Saying No to Unimportant
Yesterday, I said that the objective of time management is to maximize the time spent on important activities, which means minimizing the time spent on unimportant ones, and that there are only five ways to do this. Today, we will be looking at the first one, which is to say no.
You can’t say no to everything, because some things have to be done, and sometimes you do need to help other people even though you’re short of time. Certainly, you must be very careful about saying no to your boss or a customer.
But if you can get better at saying no, it can make a big difference. If you can say no to just one hour per week, that’s 52 hours a year, which is at least one whole working week you could have extra. A week per year!
Imagine an extra week: not just one of your usual weeks that’s maybe full of meetings and interruptions, but a whole clear week with no phone calls or emails coming in, all just pure time to use for whatever you like! That’s what saying no to one hour a week can get for you!
When to Say No
If something doesn’t contribute to your goals in life or at work, if it doesn’t bring you either achievement or enjoyment, then the first thing to consider is saying no to it. Ask yourself, “Is it top of your list of things you want or need to do?” and, “Will it matter to you or to other people if you don’t do it?”
For example, you might say no to having a drink with that friend you don’t really like, or saying no to the wedding of a distant relative you hardly know. Don’t feel guilty or bad about it: The friend will find someone else to drink with, and the relative will invite someone else to the wedding (possibly someone they would rather have invited—maybe they only invited you out of duty!) Sometimes, you should even say no to customers, if they are loss-making or don’t add overall value to your work—but if in doubt, check with your boss first!
How to Say No
Here are some useful tips when saying “No”:
• Always be polite. For example: “Thank you for inviting me, and normally, I would have loved to come, but I’m so pushed for time, I don’t think I could do it justice, so I’ll have to say no. But thanks again for asking.”
• Use a format like, “I understand/I feel/I want/Is that okay?” For example, you could say, “I do understand how important it is for you to get your project finished, but I’m feeling quite stressed by my other workload at the moment, so I’m afraid I have to say no, I can’t help you this time. I hope that’s okay.” If they reply with, “But I really need you on this,” then you can repeat the same process, just changing the wording a little.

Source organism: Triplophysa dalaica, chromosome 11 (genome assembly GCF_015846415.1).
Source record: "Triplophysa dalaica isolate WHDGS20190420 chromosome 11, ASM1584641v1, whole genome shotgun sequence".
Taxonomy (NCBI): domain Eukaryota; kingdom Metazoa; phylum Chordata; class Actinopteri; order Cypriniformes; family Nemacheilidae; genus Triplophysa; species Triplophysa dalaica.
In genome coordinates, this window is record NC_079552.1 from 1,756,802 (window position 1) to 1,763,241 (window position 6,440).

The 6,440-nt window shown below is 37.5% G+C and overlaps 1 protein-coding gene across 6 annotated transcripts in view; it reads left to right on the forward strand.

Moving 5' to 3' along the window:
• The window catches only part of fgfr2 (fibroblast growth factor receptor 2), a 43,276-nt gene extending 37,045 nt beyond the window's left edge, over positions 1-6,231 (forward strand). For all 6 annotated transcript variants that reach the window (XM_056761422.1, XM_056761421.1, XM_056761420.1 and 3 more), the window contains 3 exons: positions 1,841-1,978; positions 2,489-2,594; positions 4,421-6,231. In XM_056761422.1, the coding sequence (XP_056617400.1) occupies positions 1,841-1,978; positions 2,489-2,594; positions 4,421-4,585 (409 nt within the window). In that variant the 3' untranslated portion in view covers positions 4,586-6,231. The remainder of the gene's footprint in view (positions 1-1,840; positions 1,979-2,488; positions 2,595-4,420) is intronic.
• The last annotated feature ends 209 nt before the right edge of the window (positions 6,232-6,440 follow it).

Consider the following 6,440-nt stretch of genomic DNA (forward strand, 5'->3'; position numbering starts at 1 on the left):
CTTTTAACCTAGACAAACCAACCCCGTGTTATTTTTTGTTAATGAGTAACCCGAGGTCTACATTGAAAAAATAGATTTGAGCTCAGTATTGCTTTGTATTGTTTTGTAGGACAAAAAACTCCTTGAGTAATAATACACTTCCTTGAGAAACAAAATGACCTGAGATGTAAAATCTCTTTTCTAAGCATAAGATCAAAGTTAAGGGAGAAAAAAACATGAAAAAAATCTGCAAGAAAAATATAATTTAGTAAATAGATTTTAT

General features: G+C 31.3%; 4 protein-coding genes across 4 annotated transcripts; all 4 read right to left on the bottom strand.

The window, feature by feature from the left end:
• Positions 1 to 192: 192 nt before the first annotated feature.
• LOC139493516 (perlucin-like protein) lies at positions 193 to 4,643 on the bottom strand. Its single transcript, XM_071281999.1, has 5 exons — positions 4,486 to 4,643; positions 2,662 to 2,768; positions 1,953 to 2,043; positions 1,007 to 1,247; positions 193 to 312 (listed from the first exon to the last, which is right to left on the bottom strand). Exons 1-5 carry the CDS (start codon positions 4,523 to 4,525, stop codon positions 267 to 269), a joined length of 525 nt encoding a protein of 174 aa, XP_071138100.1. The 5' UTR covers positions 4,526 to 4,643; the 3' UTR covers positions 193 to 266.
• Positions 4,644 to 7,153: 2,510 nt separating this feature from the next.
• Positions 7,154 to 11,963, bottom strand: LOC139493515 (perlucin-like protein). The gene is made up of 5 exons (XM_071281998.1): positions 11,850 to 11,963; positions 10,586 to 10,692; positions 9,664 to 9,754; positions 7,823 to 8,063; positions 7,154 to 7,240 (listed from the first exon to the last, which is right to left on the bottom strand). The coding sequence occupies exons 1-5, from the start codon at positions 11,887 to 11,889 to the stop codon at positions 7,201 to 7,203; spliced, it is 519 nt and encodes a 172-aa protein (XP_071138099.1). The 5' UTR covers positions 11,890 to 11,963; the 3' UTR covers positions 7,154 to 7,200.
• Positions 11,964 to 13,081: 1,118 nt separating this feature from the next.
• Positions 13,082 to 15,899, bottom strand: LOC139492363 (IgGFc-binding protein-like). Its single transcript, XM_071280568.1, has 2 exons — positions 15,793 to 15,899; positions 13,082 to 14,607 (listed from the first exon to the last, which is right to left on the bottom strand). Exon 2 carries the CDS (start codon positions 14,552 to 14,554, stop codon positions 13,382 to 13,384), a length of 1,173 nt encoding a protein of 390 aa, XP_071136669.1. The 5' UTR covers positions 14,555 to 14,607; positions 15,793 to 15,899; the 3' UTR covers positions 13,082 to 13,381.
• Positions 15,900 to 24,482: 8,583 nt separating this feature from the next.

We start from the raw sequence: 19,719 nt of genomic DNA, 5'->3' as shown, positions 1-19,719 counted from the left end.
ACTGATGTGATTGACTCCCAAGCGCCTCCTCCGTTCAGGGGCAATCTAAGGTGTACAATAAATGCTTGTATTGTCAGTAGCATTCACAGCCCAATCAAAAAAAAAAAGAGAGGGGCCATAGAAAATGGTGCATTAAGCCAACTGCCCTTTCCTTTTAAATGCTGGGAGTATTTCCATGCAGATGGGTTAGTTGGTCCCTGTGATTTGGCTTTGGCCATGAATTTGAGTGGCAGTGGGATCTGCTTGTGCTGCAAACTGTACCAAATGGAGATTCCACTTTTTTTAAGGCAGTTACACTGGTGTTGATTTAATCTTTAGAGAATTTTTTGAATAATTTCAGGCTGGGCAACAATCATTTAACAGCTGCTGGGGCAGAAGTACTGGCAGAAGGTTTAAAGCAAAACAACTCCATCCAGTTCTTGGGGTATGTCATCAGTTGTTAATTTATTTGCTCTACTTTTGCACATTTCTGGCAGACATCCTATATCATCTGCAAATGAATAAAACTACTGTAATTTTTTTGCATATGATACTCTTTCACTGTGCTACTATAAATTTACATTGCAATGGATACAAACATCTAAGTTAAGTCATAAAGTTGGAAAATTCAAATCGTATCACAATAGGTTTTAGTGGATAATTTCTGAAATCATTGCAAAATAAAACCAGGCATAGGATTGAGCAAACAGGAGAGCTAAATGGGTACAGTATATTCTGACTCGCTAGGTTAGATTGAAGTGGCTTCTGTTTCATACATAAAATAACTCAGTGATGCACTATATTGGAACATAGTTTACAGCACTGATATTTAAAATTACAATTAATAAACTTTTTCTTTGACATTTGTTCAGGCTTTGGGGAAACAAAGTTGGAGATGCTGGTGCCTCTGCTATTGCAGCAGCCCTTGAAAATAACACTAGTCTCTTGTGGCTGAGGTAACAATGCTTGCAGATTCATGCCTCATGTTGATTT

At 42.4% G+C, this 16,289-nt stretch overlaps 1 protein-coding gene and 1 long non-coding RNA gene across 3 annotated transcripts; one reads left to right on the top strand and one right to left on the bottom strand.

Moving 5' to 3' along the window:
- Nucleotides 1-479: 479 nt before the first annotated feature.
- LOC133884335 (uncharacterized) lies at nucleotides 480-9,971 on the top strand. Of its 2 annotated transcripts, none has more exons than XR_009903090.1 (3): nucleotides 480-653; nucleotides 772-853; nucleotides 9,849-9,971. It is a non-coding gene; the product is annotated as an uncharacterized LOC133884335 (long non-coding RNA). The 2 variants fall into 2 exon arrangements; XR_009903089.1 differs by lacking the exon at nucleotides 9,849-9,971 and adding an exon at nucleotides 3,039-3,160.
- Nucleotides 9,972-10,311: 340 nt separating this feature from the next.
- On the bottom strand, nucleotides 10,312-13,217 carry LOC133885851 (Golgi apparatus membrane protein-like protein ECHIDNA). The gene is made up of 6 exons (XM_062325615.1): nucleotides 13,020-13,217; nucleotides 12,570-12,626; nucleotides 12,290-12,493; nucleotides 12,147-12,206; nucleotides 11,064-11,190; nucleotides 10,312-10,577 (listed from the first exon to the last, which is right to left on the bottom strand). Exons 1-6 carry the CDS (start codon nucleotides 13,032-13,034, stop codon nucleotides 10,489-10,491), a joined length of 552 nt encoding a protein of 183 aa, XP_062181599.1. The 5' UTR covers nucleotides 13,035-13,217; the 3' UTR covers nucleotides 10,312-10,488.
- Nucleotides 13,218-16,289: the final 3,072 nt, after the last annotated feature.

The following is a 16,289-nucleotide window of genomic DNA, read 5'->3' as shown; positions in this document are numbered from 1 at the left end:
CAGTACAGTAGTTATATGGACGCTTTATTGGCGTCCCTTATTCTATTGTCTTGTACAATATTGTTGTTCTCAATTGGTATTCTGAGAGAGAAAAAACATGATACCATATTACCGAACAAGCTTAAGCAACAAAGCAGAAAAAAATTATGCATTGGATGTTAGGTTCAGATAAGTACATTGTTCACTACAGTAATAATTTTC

• Never lie. For example, don’t say you are doing something else when you’re not, or you risk being caught.
• Use the actual word, “no.” For example, “I do enjoy a good night out, but I’ve got a load of work I need to catch up on, so I’m afraid I’ll have to say no, but maybe we can catch up another time.”
My Personal “No Crap Policy”
When I was about 30, I suddenly realized that my life had filled up with things I didn’t want to do—work, house maintenance, etc.—and I had pretty much no life to call mine, so I invented my “No Crap Policy” (NCP) (excuse the language!). I sometimes flex my NCP if my wife really wants me to mow the lawn or something, but then, I want my wife to be happy because she’s important, so that’s okay. But my NCP remains my starting point when asked to do anything: “Do I really want to do this?”
See you tomorrow for the second of the five ways to spend less time on unimportant things.
Homework: Make a list of things you spend too much time on. What would you like to say no to? What could you say no to?
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